Not in Ireland's interest to stick out like sore thumb


OPINION:Rejecting the EU fiscal treaty could leave the Republic in a very dangerous position at a perilous time

THIS WEEK brought the most serious rumblings in the euro crisis in four months. The only surprise is that the lull lasted as long as it did. Almost every relevant factor points to a return to full-blown crisis – sooner or later.

The partial reigniting of the euro zone crisis this week had its epicentre in Spain. Speculation grew that the Iberian state would join Ireland, Portugal and Greece in the euro area bailout club when its government failed on Wednesday to entice investors to lend to it all the cash it was seeking.

The risks for Spain have long been elevated. It had the rich world’s second biggest building boom. When the crash came, hundreds of thousands of construction workers were laid off. That sucked demand out of the wider economy. Now, almost one in four people is out of work. With the economy sliding back into recession, more jobs will be lost.

Among other things, shrinking employment will worsen the fiscal dynamics, which have deteriorated more rapidly than any of the other large euro zone economies since 2008. Add to that growing concerns about Spanish banks – one of the largest of which reported plummeting profits this week – and the loss of international confidence in Spain in recent days is readily explained.

The politics of budgetary consolidation in Spain complicates matters further. De facto fiscal federalisation over recent decades means that hitting budgetary targets is as much about what happens in the regional capitals as what the ministers in Madrid do.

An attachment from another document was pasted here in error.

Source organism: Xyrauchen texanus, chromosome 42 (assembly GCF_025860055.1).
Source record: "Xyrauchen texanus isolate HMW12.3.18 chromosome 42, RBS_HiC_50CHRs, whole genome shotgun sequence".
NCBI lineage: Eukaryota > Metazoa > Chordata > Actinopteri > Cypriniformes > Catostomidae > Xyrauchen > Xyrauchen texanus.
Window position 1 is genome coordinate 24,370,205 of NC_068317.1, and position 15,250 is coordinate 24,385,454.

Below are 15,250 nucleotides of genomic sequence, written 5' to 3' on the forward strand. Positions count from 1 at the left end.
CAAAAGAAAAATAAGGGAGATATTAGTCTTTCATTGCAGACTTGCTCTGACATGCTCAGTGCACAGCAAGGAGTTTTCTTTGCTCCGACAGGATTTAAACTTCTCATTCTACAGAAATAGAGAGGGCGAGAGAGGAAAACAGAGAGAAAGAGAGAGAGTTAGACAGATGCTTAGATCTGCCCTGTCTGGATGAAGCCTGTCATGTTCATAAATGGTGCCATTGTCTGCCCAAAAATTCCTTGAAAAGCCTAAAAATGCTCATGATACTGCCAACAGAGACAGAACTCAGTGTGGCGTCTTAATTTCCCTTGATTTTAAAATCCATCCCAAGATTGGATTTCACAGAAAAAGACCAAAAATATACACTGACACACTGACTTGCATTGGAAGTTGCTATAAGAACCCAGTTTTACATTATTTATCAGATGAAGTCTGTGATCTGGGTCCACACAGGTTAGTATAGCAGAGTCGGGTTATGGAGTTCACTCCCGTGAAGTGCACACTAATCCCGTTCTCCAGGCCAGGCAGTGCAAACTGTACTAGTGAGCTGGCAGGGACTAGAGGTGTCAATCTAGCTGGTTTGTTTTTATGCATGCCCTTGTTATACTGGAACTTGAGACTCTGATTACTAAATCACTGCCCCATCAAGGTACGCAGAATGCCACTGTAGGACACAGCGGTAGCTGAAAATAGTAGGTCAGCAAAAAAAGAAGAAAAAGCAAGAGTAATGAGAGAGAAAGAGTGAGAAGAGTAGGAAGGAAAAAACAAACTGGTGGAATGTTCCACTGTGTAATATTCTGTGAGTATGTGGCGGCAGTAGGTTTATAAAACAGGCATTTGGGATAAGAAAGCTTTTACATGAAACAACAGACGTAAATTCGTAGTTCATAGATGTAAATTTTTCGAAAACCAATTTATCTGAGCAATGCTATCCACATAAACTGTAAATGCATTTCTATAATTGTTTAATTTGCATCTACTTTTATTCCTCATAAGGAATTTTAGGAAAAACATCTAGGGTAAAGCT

The rise in tensions among Spain’s 17 autonomous regions over budgetary issues mirrors the strains among the 17 members of the euro zone.

While Mariano Rajoy, Spain’s premier, attempts to rein in overspending regions, he is resisting pressure from northern Europe to make even more cuts in central government spending to ensure Spain meets its overall budgetary targets.

Both he and his counterpart in crisis-racked Italy, Mario Monti, have ruled out additional budget-tightening measures this year to meet their targets if veering off course is caused by weaker growth. Unlike small, bailed out peripherals, Italy and Spain have the clout to take on the northerners. And if it does come to a confrontation, Rajoy and Monti will – first and foremost – face off against Germany’s Angela Merkel.

German politicians of every hue never tire of telling others these days that their economy is doing well because they made lots of painful reforms in the past. Germans are now enjoying the benefits, their leaders say, and they want everyone else to follow their reforming lead. Almost nobody denies that lessons can be learned from Germany, but the euro area’s colossus economy needs to listen to valid criticisms of the role it plays, or has not played with sufficient vigour.

If Germany is sometimes accused of sadistically imposing austerity on others, a fairer criticism is that it is masochistically forgoing the fruits of its own export boom, to everyone’s detriment.